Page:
Tips for Cooking With Yogurt
Before you begin swapping ingredients, read these essential tips for successful cooking with yogurt.
It’s not always an even exchange.
When you substitute yogurt for fats and liquids in your cooking, it’s not always an even, cup-for-cup exchange. As a general rule, add the minimum you think you’ll need and add more slowly as required to avoid thinning. Here are a few substitution ratios to keep in mind:
- Try cutting the oil in your recipe back by substituting ½ of the amount of oil with ¾ the amount of yogurt. For example, if your recipe lists 1 Cup of Oil, try replacing ½ cup of Oil with ¾ cup of yogurt.
- Try substituting the butter in your recipe with yogurt. Try replacing ½ of the butter with ½ as much yogurt. For example, if a recipe calls for 1 cup butter, try using ½ cup butter and ¼ cup yogurt instead).
- When baking, you can try replacing one egg with ¼ cup yogurt.
Make it plain
If you cook with yogurt, it’s important to make sure you use plain yogurt. Accidentally throwing vanilla yogurt into your chicken salad will lead up to a memorable dish you may prefer to forget. Depending on the recipe, you may choose to cook with Greek, plain, low-fat or nonfat yogurt. Greek is a little tangier in taste than plain yogurt, so it really lends itself to recipes like meat marinades, salad dressings, dips and potato dishes. Plain yogurt tends to work really well as a substitute in baking. The main thing to keep in mind is that different types of yogurt have different tastes that will affect your end result!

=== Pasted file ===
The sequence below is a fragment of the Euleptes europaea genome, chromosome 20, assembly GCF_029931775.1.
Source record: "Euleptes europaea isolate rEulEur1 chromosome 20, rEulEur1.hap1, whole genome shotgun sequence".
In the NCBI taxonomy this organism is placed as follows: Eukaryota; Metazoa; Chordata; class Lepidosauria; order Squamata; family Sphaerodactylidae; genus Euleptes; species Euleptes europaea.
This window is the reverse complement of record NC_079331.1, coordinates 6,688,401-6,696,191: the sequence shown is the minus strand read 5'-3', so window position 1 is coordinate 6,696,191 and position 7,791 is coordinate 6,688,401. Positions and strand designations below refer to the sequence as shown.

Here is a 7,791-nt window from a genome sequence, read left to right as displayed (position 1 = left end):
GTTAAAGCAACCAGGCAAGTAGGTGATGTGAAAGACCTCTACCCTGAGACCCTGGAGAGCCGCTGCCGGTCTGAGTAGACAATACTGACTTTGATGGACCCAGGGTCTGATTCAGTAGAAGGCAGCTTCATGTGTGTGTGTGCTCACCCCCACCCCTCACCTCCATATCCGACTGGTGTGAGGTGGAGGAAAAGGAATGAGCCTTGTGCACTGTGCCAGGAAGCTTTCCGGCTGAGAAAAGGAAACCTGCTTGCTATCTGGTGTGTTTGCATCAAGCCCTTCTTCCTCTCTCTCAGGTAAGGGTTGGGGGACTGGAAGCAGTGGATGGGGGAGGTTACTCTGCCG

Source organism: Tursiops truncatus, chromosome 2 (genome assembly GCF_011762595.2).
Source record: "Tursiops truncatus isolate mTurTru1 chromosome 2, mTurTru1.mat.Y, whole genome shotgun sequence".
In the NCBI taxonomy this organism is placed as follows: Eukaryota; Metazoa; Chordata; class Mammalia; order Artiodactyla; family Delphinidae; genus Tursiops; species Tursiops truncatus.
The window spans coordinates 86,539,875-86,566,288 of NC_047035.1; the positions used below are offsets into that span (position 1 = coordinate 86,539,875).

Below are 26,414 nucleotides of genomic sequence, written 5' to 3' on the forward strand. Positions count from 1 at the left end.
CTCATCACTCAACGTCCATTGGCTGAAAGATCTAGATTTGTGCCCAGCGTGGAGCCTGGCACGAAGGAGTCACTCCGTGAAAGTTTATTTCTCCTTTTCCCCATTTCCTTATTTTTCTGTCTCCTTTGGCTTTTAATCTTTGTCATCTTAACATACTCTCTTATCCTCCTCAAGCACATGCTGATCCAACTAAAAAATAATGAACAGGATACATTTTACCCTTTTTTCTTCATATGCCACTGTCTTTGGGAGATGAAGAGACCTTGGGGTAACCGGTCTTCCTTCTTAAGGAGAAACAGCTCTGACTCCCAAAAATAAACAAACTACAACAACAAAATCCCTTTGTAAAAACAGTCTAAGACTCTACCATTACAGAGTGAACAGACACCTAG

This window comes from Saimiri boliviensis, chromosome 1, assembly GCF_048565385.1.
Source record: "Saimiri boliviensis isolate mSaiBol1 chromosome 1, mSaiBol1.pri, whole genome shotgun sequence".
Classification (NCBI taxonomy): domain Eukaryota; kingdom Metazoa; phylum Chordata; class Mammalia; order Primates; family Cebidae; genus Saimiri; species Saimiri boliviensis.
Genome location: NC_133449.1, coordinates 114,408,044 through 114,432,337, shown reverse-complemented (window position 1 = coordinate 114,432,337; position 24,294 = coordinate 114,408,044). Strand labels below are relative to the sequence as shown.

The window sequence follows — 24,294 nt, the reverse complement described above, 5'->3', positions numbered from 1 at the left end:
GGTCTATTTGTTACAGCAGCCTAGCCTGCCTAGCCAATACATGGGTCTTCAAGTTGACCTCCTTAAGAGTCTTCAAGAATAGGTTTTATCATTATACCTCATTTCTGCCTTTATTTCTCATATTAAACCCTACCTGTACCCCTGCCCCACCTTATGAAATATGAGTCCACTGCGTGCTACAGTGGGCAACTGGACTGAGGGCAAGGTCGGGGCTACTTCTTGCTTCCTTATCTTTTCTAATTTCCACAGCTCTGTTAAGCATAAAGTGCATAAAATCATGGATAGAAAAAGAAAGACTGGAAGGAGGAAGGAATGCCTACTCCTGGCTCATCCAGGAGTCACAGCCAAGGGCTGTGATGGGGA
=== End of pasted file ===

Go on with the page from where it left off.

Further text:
Use yogurt wisely
Before you substitute yogurt for everything, here are a few pointers to get the most out of it in your cooking.
- Over-stirring yogurt may cause it to break down and thin out. Never vigorously stir, whisk or beat yogurt. Instead, fold it into your recipes to maintain its rich and creamy consistency.
- If you heat yogurt too quickly, it will separate into curds and whey. Avoid this by making sure yogurt is at room temperature before adding it to a hot dish.
- Speaking of heating, don’t forget that when yogurt is heated above 120 degrees F, it loses its beneficial bacteria.
- The acidity in yogurt can react negatively to aluminum so avoid using aluminum foil or aluminum baking dishes when cooking or baking with it.